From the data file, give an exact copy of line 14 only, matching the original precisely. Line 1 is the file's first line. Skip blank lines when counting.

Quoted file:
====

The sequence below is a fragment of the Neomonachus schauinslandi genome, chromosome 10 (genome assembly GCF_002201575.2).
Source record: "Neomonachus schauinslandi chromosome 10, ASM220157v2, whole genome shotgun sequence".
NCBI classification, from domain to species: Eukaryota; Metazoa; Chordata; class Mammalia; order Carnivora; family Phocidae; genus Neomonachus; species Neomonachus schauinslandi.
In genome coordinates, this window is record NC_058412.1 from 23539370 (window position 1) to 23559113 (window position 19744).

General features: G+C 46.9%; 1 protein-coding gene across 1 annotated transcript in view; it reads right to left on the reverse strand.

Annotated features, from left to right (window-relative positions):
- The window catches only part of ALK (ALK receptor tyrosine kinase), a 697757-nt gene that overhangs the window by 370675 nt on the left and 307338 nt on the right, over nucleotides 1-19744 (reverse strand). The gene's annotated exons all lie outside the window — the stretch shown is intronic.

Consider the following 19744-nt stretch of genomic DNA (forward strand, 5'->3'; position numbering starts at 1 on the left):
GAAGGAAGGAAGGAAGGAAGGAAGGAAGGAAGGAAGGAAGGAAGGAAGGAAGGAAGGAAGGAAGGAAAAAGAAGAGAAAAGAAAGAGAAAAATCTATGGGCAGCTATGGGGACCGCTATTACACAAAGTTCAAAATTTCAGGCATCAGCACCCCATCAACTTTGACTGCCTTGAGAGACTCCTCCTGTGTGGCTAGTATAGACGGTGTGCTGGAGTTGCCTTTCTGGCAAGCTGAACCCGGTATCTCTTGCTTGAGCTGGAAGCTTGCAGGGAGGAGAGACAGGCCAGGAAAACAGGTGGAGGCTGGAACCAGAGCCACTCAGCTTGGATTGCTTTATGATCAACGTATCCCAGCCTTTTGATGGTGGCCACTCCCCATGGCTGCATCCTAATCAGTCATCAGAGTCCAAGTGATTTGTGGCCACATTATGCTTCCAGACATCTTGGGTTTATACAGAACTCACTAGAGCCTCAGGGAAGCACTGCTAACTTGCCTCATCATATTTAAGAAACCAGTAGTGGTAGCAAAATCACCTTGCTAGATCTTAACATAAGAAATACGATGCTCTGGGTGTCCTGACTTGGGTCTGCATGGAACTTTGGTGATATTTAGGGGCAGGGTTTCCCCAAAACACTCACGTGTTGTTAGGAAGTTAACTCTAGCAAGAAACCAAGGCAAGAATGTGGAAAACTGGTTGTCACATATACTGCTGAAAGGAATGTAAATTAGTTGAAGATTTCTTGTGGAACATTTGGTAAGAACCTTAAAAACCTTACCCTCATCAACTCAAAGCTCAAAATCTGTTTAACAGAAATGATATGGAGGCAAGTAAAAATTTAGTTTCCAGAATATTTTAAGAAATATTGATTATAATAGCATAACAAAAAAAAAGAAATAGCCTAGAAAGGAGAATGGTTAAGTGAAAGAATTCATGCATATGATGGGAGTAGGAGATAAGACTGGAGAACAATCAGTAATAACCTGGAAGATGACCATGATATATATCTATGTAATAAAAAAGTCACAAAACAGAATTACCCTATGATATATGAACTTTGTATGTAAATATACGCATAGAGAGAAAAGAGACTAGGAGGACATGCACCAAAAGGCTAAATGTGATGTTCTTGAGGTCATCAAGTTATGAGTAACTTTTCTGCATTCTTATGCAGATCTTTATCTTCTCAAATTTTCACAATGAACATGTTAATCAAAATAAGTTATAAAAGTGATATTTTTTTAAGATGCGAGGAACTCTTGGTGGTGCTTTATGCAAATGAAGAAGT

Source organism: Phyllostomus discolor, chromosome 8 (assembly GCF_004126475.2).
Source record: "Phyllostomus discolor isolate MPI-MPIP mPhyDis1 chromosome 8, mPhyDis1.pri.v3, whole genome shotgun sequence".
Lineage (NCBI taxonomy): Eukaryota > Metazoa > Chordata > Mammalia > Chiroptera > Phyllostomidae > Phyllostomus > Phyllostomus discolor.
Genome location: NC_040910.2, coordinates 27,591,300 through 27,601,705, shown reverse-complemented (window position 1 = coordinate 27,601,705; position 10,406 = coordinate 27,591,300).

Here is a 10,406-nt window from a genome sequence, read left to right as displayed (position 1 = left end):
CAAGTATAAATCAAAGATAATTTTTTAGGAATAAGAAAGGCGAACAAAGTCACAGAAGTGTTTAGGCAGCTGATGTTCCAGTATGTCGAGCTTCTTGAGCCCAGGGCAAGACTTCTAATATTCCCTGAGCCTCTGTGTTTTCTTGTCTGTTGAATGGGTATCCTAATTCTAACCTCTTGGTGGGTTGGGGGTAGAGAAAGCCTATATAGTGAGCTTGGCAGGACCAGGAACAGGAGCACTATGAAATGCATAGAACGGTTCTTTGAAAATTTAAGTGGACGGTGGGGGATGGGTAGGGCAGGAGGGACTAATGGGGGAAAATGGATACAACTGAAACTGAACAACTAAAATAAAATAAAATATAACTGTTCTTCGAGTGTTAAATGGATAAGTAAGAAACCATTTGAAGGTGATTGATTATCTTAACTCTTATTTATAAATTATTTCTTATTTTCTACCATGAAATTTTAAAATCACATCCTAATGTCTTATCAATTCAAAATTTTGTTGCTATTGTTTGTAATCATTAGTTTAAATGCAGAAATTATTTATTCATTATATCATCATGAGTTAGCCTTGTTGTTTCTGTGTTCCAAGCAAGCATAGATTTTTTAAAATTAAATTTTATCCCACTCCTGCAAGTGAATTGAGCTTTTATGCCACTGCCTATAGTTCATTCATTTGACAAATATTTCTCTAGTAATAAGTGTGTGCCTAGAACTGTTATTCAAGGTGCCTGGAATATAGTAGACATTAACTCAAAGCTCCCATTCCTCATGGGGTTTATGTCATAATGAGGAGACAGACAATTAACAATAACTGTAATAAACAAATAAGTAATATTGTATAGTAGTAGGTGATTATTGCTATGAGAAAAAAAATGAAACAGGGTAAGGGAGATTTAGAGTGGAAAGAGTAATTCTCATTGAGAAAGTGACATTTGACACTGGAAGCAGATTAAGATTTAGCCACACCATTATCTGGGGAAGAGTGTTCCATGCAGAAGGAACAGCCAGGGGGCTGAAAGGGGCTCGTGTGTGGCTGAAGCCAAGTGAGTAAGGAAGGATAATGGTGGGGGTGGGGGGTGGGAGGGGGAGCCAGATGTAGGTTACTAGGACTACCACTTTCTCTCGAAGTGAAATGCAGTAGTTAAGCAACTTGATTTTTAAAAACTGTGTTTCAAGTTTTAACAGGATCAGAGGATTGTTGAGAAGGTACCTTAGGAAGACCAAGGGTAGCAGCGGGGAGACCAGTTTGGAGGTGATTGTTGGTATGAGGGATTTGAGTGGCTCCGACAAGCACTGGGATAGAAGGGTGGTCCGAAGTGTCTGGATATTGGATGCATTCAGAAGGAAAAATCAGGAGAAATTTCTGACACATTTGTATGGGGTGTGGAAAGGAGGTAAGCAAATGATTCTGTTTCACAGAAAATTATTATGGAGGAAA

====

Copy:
Here is a 10,406-nt window from a genome sequence, read left to right as displayed (position 1 = left end):